Generic selectors
Exact matches only
Search in title
Search in content
Search in posts
Search in pages
Oliver Schmachtenberg

Adjunct Researcher at Centro Interdisciplinario de Neurociencia de Valparaíso.
Full Professor at Faculty of Sciences, Universidad de Valparaíso.
Biologist, Freie Universität Berlin
Doctor rer. nat., Leibniz Universität Hannover

Curriculum Vitae

Contact information:

Pasaje Harrington 287, Playa Ancha. Valparaíso
Teléfono: (56)-(32)-2508040

In my laboratory, we investigate different aspects within the field of sensory physiology:

  • Modulation of sensory processing in the mammalian retina (refs. 6,9,11).Apart from the workhorse molecules glutamate, GABA and glycine, several other neurotransmitters modulate retinal signal processing, e.g. dopamine, serotonin, acetylcholine and others. We focus on the cellular and molecular actions of a peculiar neuromodulator, nitric oxide (NO), a short-lived and highly diffusible molecule that acts through activation of soluble guanylate cyclase or S-nitrosation of proteins. Using single and paired patch clamp in combination with DAF-2 live cell imaging followed by confocal microscopy, we identify the sources and targets of NO in the retina and analyze its molecular mechanism of action (ref. 6). Currently, we are deciphering the modulation of the retinal OFF-pathway by NO (manuscript in preparation).
    Furthermore, we are studying the role of Pannexin-1 channels in retinal ganglion cells. Pannexins are structurally similar to connexins, but share no sequence homology with them. If they form intercellular channels under certain conditions remains a matter of dispute. We use patch clamping, pharmacology, immunohistochemistry and Panx-1 ko mice as controls to understand the role of these channels in retinal ganglion cells.
  • Olfactory transduction and coding in teleost fishes  (refs. 1,3,5).The marine environment imposes specific characteristics on the sensory organs of its inhabitants. We study olfactory transduction and coding in teleosts, applying electrophysiology, calcium imaging and histological techniques. During recent years, we have been investigating a peculiar type of olfactory receptor neuron, called crypt cell, which might represent a specialized detector for con-specific odorants or pheromones (ref. 5). Fish are also great models to study olfactory coding in the olfactory bulb and higher brain centers. We perform simultaneous recordings from the olfactory organ (EOG), the olfactory bulb or the telecephalon in anesthetized live rainbow trout to understand the coding principles for different classes (food-related, social and sexual) of odorants.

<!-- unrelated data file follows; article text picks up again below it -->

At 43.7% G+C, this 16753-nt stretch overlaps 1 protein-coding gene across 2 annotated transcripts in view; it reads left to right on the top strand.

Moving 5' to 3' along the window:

• Nerve sprouting and neuronal plasticity under caries infection in human teeth  (refs. 2,4,7).
    In a collaboration with Eduardo Couve and his laboratory, we use immunohistochemistry, confocal and electron microscopy on healthy and caries-infected teeth to understand the dynamic neuro-immune response of the dental pulp to progressive disease stages.
  1. Osorio, R. and Schmachtenberg, O. (2013) Calcium-activated chloride channels do not contribute to the odorant transduction current in the marine teleost Isacia conceptionis. J Fish Biol. 83(5): 1468-1473
  2. Couve, E., Osorio, R. and Schmachtenberg, O. The Amazing Odontoblast: Activity, Autophagy and Aging. J Dental Res. 92(9):765-72
  3. Bazáes, A., Olivares, J. and Schmachtenberg, O. (2013) Properties, projections and tuning of teleost olfactory receptor neurons. (2013) J Chem Ecol. 39(4):451-64. Cover.
  4. Couve, E., Osorio, O. and Schmachtenberg, O. (2012) Mitochondrial Autophagy and Lipofuscin Accumulation in Aging Odontoblasts. J Dental Res 91(7): 696-701. Cover.
  5. Bazáes, A. and Schmachtenberg, O. (2012) Odorant Tuning of Olfactory Crypt Cells from Juvenile and Adult Rainbow Trout. J Exp Biol 215:1740-1748.
Visit Us On FacebookVisit Us On TwitterVisit Us On Youtube